Today's Topic: Boston Molasses Disaster (or the Great Molasses Flood)
From Wikipedia, the free encyclopedia:
The Boston Molasses Disaster, also known as the Great Molasses Flood and the Great Boston Molasses Tragedy, occurred on January 15, 1919, in the North End neighborhood of Boston, Massachusetts in the United States. A large molasses storage tank burst, and a wave of molasses rushed through the streets at an estimated 35 mph (56 km/h), killing 21 and injuring 150. The event has entered local folklore, and for many decades residents claimed that on hot summer days, the area still smelled of molasses.
The disaster occurred at the Purity Distilling Company facility on January 15, 1919. The temperature had risen above 40 °F (4.4 °C), climbing rapidly from the frigid temperatures of the preceding days. The stored molasses was awaiting transfer to the Purity plant situated between Willow Street and what is now named Evereteze Way, in Cambridge.
At about 12:30 in the afternoon near Keany Square, at 529 Commercial Street, a molasses tank 50 ft (15 m) tall, 90 ft (27 m) in diameter and containing as much as 2,300,000 US gal (8,700 m3) collapsed. Witnesses stated that as it collapsed, there was a loud rumbling sound, like a machine gun as the rivets shot out of the tank, and that the ground shook as if a train were passing by.
The collapse unleashed a wave of molasses 25 feet (7.6 m) high at its peak, moving at 35 miles per hour (56 km/h). The molasses wave was of sufficient force to damage the girders of the adjacent Boston Elevated Railway's Atlantic Avenue structure and tip a railroad car momentarily off the tracks. Author Stephen Puleo describes how nearby buildings were swept off their foundations and crushed. Several blocks were flooded to a depth of 2 to 3 feet (60 to 90 cm). Puleo quotes a Boston Post report:
The Boston Globe reported that people "were picked up by a rush of air and hurled many feet." Others had debris hurled at them from the rush of sweet-smelling air. A truck was picked up and hurled into Boston Harbor. Approximately 150 were injured; 21 people and several horses were killed—some were crushed and drowned by the molasses. The wounded included people, horses, and dogs; coughing fits became one of the most common ailments after the initial blast.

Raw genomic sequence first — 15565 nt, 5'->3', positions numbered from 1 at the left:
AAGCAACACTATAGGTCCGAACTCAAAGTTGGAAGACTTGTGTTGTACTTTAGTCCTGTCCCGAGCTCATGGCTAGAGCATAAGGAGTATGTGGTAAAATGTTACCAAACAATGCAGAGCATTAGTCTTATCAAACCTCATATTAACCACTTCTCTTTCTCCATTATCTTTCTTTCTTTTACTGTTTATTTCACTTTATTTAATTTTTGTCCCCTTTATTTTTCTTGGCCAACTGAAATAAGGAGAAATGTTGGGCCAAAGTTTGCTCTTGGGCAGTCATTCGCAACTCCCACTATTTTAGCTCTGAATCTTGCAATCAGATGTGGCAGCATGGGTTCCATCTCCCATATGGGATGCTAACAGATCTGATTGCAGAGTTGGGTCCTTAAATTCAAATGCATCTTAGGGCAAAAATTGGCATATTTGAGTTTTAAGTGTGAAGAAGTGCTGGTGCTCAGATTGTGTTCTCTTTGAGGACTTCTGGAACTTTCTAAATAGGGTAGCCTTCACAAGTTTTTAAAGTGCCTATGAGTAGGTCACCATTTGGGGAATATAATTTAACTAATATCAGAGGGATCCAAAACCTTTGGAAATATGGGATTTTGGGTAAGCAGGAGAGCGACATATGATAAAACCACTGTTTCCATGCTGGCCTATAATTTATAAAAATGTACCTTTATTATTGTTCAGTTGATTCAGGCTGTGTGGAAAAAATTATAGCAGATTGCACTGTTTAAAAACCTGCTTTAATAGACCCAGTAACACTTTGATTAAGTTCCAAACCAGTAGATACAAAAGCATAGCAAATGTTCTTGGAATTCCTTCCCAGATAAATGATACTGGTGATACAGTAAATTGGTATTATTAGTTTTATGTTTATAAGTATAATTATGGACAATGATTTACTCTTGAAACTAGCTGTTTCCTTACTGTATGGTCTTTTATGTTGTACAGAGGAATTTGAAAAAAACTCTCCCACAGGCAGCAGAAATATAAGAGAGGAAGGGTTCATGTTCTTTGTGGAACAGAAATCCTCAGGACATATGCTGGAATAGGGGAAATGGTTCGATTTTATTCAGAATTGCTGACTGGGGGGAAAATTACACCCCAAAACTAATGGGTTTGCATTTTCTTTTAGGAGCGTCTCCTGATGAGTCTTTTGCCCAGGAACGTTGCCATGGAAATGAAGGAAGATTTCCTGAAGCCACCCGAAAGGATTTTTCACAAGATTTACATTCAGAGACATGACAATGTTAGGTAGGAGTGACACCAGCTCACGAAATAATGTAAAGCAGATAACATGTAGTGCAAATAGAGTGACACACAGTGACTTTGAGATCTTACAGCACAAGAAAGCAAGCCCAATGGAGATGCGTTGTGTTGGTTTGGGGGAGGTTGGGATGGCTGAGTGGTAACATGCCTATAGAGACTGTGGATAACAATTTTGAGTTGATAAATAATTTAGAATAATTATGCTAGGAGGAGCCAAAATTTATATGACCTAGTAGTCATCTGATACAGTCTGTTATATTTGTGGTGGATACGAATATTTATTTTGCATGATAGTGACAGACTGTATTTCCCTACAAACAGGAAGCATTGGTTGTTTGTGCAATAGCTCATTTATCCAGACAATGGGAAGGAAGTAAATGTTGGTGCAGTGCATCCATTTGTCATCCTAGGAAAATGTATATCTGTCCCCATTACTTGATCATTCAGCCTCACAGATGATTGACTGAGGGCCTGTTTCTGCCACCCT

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Local residents brought a class-action lawsuit, one of the first held in Massachusetts, against the United States Industrial Alcohol Company (USIA), which had bought Purity Distilling in 1917. In spite of the company's attempts to claim that the tank had been blown up by anarchists. (because some of the alcohol produced was to be used in making munitions), a court-appointed auditor found USIA responsible after three years of hearings. United States Industrial Alcohol Company ultimately paid out $600,000 in out-of-court settlements (at least $10.7 million in 2012 dollars). Survivors of the fatal victims reportedly received approximately $7,000 per victim (approximately $125,000 in 2012 dollars).
Maybe it's because I live 3,000 miles from Boston, or maybe because I haven't spent nearly enough time on Wikipedia, but I had never heard about this disaster before yesterday, when I ran across a story about it in an old Highlights magazine.
It almost seems like something out of The Onion. I mean... molasses?!
But it happened. And 21 people died. :(
Strangely/sadly, our region is currently dealing with the aftermath of a similar disaster, the Oso Mudslide. (I say similar because of how quickly it happened, with little to no warning, and how it destroyed so many lives.) But then I guess there are hundreds of disasters that have been "similar" -- tornadoes, earthquakes, flash floods, rock slides. It's scary how many deadly disasters just happen without any warning. And on THAT bright note....